World War I Veterans Honored

Stewart Indian School Cultural Center and Museum recognizes American Indian Soldiers who served and contributed in the Great War

Stewart Indian School has 31 Stars

Over 13,000 American Indian soldiers served in the Great War and Native people contributed $15 million in Liberty Bonds when they were only a small proportion of the American population is truly admirable. Their service and contributions deserve to be recognized and appreciated.

Students from Stewart Indian School (and some employees), a government boarding school for American Indian children in Carson City, Nevada, participated in World War I either as enlisted men or as volunteers, before they were even citizens of the United States (US).

Although WWI began on July 28, 1914, the US did not enter the war until April 6, 1917. Thousands of Nevadans volunteered or were drafted into military service. Many served in the Army’s 91st Division, also known as the “Wild West Division.”

More than 13,000 Indian men enlisted to fight for the US Armed Forces, with more than 75% enlisting voluntarily. Under the Dawes Act of 1887, all Indians receiving allotments became citizens. Few native people in Nevada owned land allotments so the vast majority did not have US citizenship. They chose to serve anyway.

Some of the largest non-reservation boarding schools sent hundreds of students to the front lines. Stewart had 31 enlistees.

Stewart Indian School supported the war effort in other ways as well. Superintendent James B. Royce had the students participate in public displays of patriotism. Similar to other cities, Carson City held a Loyalty Day parade on May 7, 1917, and Stewart students were featured in the parade. Over 3,000 men, women, and children lined Carson Street to watch a showing of military support.

The students also took part in national “Tag Your Shovel Day” on January 30, 1918. Students placed paper tags on shovels to encourage citizens to save a shovel full of coal every day. A parade of students, headed by the Stewart Indian School band and cadets, marched down Carson Street. The column finished their march at the residence of Nevada Governor Emmet Derby Boyle who had his own shovel tagged.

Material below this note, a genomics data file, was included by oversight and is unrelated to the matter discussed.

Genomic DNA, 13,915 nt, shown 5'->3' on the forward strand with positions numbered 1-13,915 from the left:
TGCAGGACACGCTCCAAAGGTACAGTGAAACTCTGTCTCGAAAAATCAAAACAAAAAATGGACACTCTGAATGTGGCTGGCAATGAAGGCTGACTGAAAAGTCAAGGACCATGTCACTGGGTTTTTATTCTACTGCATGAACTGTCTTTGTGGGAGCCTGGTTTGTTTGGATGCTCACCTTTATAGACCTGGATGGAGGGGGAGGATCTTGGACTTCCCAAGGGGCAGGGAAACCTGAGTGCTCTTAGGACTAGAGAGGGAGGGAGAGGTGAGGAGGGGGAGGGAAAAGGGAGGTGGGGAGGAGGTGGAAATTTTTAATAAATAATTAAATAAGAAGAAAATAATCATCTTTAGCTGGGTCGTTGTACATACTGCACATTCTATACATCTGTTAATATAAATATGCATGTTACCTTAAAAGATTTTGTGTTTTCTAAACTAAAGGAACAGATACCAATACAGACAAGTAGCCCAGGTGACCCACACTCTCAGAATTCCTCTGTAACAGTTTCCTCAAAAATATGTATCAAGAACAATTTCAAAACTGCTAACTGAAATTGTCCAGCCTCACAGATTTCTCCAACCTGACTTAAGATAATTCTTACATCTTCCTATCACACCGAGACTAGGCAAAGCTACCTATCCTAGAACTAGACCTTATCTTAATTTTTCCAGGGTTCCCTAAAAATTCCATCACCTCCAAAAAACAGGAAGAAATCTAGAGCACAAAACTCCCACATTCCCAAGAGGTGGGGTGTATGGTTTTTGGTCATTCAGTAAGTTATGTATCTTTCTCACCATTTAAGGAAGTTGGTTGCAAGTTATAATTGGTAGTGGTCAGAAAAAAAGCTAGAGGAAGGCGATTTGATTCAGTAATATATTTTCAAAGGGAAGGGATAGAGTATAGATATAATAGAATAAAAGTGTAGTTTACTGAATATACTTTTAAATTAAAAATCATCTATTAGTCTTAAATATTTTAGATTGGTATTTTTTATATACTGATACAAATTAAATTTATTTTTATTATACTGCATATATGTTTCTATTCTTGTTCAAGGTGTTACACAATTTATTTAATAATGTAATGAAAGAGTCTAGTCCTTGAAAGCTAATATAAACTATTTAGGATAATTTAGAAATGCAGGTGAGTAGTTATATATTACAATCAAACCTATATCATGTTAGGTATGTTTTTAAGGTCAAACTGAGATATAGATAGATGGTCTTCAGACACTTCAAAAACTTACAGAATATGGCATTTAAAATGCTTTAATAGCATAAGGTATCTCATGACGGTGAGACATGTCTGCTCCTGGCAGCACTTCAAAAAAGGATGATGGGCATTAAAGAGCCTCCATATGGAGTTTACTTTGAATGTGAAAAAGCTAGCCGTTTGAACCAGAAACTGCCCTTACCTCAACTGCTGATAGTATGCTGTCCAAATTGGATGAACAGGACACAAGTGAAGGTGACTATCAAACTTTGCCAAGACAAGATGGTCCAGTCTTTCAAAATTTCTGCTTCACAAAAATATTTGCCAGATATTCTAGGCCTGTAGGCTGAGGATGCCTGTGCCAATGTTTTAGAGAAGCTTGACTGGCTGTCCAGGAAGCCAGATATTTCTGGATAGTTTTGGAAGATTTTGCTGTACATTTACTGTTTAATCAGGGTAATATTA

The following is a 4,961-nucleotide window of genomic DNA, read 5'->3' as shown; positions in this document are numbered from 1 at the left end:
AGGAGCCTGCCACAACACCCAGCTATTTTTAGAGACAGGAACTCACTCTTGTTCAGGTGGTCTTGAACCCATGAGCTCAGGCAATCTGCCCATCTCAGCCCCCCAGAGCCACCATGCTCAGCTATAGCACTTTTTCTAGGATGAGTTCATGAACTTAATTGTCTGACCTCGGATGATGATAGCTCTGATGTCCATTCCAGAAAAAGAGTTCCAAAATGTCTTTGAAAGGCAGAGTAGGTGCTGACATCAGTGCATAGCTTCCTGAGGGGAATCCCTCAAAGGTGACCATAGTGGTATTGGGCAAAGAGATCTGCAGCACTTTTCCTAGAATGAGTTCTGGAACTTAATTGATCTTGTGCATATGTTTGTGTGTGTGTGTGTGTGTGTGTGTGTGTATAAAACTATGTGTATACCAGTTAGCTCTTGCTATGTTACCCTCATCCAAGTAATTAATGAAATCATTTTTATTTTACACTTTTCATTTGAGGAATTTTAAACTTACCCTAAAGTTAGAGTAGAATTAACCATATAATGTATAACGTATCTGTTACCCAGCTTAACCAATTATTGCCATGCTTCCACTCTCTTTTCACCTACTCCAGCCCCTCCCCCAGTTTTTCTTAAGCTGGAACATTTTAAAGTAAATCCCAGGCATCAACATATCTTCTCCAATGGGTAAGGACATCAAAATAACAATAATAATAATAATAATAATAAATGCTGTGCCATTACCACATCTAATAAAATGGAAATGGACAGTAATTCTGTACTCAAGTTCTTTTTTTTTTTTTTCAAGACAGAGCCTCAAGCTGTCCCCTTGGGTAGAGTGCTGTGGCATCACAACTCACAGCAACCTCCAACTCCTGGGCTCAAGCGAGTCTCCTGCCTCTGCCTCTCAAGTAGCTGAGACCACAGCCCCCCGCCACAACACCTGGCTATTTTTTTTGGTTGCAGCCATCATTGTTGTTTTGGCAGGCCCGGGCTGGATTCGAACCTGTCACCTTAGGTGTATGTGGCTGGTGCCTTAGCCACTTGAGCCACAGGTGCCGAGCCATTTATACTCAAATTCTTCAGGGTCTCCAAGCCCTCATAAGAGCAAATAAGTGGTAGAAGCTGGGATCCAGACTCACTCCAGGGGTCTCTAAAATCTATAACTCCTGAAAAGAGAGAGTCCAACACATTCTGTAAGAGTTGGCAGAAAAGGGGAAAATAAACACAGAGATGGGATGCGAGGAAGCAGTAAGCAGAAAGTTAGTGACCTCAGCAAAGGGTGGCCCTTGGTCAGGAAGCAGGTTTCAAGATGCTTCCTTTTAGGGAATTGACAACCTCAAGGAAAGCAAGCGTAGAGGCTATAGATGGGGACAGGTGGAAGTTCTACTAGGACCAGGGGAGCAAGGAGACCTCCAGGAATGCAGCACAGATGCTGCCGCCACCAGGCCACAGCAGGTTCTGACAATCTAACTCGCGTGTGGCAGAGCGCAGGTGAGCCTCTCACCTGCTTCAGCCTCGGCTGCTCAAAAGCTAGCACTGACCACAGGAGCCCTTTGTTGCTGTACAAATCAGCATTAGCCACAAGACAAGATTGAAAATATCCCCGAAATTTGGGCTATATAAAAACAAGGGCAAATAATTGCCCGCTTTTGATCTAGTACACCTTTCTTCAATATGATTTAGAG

To honor the service of Indian men during the war, Congress granted citizenship to all honorably discharged Indian veterans in 1919. In 1924, Congress passed the Snyder Act, granting citizenship to any American Indian not already designated a citizen.

Stewart Students who Served in WWI

Avery Alec
William Bridge
Hugh Bryant
Manuel Cordova
Cleveland Cypher
Charles Davis
Oliver Evans
Theodore Hampton
James Horton (Gold Star)
John Hicks
Roma James
Dewey Jim
Bert Johnny
Harvey LeSuer
Frank Menz
Bert Newman
Hastings Pancho
Cubit Rhodes
Edwin Richards
Chauncey Rubin
Dewey Sampson
Willie Shaw
Ray Smith
Jackson Snooks
Simon Tanner
Joe Taylor
William Taylor
Harry Tom
Thomas Tucker (Gold Star)
Adolf Vollmar (Gold Star)
Thomas Wasson

James Horton was one of three enlistees from Stewart who earned a gold star. This story is from the Nevada Golden Stars Book. To download click here.

Stewart Indian School WWI Photo Library and Archives